NEW ELECTRONICS FOR SAILING SEASON
In lieu of the winter boat shows, where new electronics usually make their debut, here’s a roundup of new gear that’s worth a look:
While no one wants to use emergency flares in anger, everyone damn well wants their flares to work when needed. Trouble is, pyrotechnic flares expire 42 months after their manufacture date and can cause injuries if misused. Enter ACR Electronic’s
Resqflare (acrartex.com). This all-led distress strobe, which sells for around $70, delivers 360-degree visibility that can be seen for 6-plus nautical miles. Resqflares are buoyant, waterproof, self-righting in water and Uscg-certified; their user-replaceable batteries sustain output levels that are equivalent to 75 candelas for 20-plus hours. Once activated, the electronic flares emit international Morse code SOS flashes, and they ship with a daytime distress flag.
B&G’S Nemesis intelligent sailing display was designed to ensure that all crewmembers can see the latest nav-system info (bandg.com). The touchscreen displays are available with 9-inch (Nemesis 9) or 12-inch (Nemesis 12) screens that can be installed vertically or horizontally. Both models feature B&G’S IPS Solarmax HD screens, which offer wide viewing angles and sunlight readability even while wearing polarized sunglasses. Users can choose from a library of pre-configured dashboards that can be set to automatically change based on the boat’s point of sail, or they can custom-build their own screen views by dragging and dropping app icons. Prices start at just over $3,000.
The sailor-focused company has also launched its new B&G
V100 and V100B VHF radios, with prices starting at about $900. These black-box VHFS can be configured to support up to eight handset mics: four wired and four wireless. The new radios feature a GPS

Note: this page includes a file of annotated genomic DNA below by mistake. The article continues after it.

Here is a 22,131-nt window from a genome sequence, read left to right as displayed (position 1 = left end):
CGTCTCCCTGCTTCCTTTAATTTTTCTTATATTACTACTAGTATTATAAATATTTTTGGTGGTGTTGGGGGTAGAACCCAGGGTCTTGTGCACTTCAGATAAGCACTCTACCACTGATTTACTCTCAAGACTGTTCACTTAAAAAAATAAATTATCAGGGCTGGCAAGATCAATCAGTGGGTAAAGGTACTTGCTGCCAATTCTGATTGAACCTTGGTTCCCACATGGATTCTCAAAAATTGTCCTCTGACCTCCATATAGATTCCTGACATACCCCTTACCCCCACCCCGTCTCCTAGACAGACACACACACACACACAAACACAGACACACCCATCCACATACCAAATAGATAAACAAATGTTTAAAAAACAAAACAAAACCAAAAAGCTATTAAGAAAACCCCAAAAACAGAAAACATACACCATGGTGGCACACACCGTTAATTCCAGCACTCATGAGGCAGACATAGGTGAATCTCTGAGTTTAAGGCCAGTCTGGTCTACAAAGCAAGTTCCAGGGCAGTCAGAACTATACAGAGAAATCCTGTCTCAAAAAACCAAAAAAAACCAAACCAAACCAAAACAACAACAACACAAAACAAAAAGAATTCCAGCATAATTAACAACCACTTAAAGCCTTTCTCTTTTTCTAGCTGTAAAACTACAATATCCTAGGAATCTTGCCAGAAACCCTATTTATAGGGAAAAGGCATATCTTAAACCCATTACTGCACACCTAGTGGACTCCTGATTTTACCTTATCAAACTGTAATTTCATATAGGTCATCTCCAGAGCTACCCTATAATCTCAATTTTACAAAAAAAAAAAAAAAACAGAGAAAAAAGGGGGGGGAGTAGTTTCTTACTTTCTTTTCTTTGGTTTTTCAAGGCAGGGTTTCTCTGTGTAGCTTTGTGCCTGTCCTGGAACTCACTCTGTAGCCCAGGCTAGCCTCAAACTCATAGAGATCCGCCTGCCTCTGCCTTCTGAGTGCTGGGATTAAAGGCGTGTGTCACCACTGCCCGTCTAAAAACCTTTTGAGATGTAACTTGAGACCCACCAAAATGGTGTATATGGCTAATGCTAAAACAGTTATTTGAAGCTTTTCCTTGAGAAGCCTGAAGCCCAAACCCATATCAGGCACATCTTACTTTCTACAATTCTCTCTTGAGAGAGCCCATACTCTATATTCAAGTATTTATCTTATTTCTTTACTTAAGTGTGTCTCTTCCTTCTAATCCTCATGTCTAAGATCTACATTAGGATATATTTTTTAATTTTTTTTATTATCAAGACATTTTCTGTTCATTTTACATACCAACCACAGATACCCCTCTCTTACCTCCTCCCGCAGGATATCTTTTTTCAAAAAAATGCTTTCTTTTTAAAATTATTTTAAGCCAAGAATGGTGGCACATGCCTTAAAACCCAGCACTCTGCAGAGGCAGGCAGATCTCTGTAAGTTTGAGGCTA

receiver that’s embedded in the processor module, which can be mounted in an out-ofthe-way locale to yield a cleanlooking nav station. The radios are customizable (for example, customers can order them with a horn or a loudhailer) and are NMEA 0183- and NMEA 2000-compatible. While both radios feature Class-d digitalselect-calling capabilities, the V100B features a built-in AIS Class-b transceiver and GPS-500 receiver. If you cruise with Furuno electronics the performance and want to of bolster your radar, plotter, autopilot consider or Furuno’s chart
SCX-20 satellite compass (furunousa.com, $1,000). The
SCX-20 uses four antennas (GPS, QZSS, GLONASS and Galileo) in what it calls a quad-antenna design that allows the NMEA 2000-friendly
SCX-20 (or SCX-21 for NMEA 0183-equipped boats) to calculate heading information using any one of six baselines that can be drawn between its antennas. The result is heading, roll and pitch numbers that are accurate to 1 degree, and speed metrics that are accurate to 0.02 knots. The SCX-20 weighs 2.2 pounds and is waterproof to IP56 standards.
Garmin (garmin.com) users can bolster their navigational accuracy with Garmin’s GPS
24xd multiband global navigation satellite system receiver. Once installed, the GPS 24xd delivers positional accuracy to 3.28 feet, and the device’s internal heading sensor generates heading information that’s accurate to 3 degrees. The GPS 24xd updates at a rate of 10 hertz, and it gathers its GNSS signals from the GPS, Galileo, GLONASS and Beidou satellite navigation systems. The receiver, which retails for less than $300, features multisatellite-based augmentation-system compatibility, which allows it to correct for signal-measurement errors and provide insight into the accuracy of its incoming information.
(scanstrut .com) is designed to be a safe place to stash a phone while simultaneously and wirelessly charging its battery. To operate, users place their compatible smartphone inside the Nest’s pocket, and charging automatically commences. The Nest sells for about $80 and features a grippy surface that holds your phone in place; a front lip keeps it from skittering out of the pocket. Scanstrut Nests can be installed belowdecks or in the cockpit. All charging components are waterproof to IPX6 standards, and the pocket can drain from the front or via DIY drill holes that can be bored during installation.
Siren Marine’s Siren 3 Pro (sirenmarine.com) gives owners the ability to keep close tabs on their vessel and remotely control its onboard systems using Siren’s app, loaded on a computer or smart device. The system can be customized by an owner using Siren’s add-on sensors and accessories, and it can alert the owner if the vessel skips its geofence. The Siren 3 Pro is priced from $750, and features cellular connectivity and optional satellite connectivity using Iridium’s satellite network, giving users global command and oversight of their boat.